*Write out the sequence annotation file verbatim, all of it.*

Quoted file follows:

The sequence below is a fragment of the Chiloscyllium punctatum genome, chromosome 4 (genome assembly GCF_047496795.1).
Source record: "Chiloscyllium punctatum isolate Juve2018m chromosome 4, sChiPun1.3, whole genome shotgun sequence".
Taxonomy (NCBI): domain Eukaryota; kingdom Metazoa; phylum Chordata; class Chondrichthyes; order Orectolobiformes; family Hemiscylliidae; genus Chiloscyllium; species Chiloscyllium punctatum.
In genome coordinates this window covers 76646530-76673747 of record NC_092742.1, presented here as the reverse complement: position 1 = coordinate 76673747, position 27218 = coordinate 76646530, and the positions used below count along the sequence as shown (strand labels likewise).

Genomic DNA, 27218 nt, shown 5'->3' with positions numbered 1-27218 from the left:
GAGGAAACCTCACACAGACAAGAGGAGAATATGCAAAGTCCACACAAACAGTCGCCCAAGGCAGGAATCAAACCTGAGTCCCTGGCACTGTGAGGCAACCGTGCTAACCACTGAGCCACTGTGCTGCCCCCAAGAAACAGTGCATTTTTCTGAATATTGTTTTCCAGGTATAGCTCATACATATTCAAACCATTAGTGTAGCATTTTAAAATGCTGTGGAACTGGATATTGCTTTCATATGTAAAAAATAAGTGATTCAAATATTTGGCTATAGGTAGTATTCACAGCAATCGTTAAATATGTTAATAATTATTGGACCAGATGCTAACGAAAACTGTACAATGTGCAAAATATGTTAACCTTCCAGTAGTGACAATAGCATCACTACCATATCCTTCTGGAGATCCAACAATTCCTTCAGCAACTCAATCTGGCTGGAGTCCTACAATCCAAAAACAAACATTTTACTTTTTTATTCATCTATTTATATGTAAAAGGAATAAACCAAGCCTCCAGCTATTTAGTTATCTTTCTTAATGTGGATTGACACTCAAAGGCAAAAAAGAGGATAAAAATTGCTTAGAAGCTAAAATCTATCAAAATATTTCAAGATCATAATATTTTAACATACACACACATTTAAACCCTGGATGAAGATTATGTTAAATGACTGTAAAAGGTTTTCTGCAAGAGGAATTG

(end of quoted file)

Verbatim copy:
The sequence below is a fragment of the Chiloscyllium punctatum genome, chromosome 4 (genome assembly GCF_047496795.1).
Source record: "Chiloscyllium punctatum isolate Juve2018m chromosome 4, sChiPun1.3, whole genome shotgun sequence".
Taxonomy (NCBI): domain Eukaryota; kingdom Metazoa; phylum Chordata; class Chondrichthyes; order Orectolobiformes; family Hemiscylliidae; genus Chiloscyllium; species Chiloscyllium punctatum.
In genome coordinates this window covers 76646530-76673747 of record NC_092742.1, presented here as the reverse complement: position 1 = coordinate 76673747, position 27218 = coordinate 76646530, and the positions used below count along the sequence as shown (strand labels likewise).

Genomic DNA, 27218 nt, shown 5'->3' with positions numbered 1-27218 from the left:
GAGGAAACCTCACACAGACAAGAGGAGAATATGCAAAGTCCACACAAACAGTCGCCCAAGGCAGGAATCAAACCTGAGTCCCTGGCACTGTGAGGCAACCGTGCTAACCACTGAGCCACTGTGCTGCCCCCAAGAAACAGTGCATTTTTCTGAATATTGTTTTCCAGGTATAGCTCATACATATTCAAACCATTAGTGTAGCATTTTAAAATGCTGTGGAACTGGATATTGCTTTCATATGTAAAAAATAAGTGATTCAAATATTTGGCTATAGGTAGTATTCACAGCAATCGTTAAATATGTTAATAATTATTGGACCAGATGCTAACGAAAACTGTACAATGTGCAAAATATGTTAACCTTCCAGTAGTGACAATAGCATCACTACCATATCCTTCTGGAGATCCAACAATTCCTTCAGCAACTCAATCTGGCTGGAGTCCTACAATCCAAAAACAAACATTTTACTTTTTTATTCATCTATTTATATGTAAAAGGAATAAACCAAGCCTCCAGCTATTTAGTTATCTTTCTTAATGTGGATTGACACTCAAAGGCAAAAAAGAGGATAAAAATTGCTTAGAAGCTAAAATCTATCAAAATATTTCAAGATCATAATATTTTAACATACACACACATTTAAACCCTGGATGAAGATTATGTTAAATGACTGTAAAAGGTTTTCTGCAAGAGGAATTG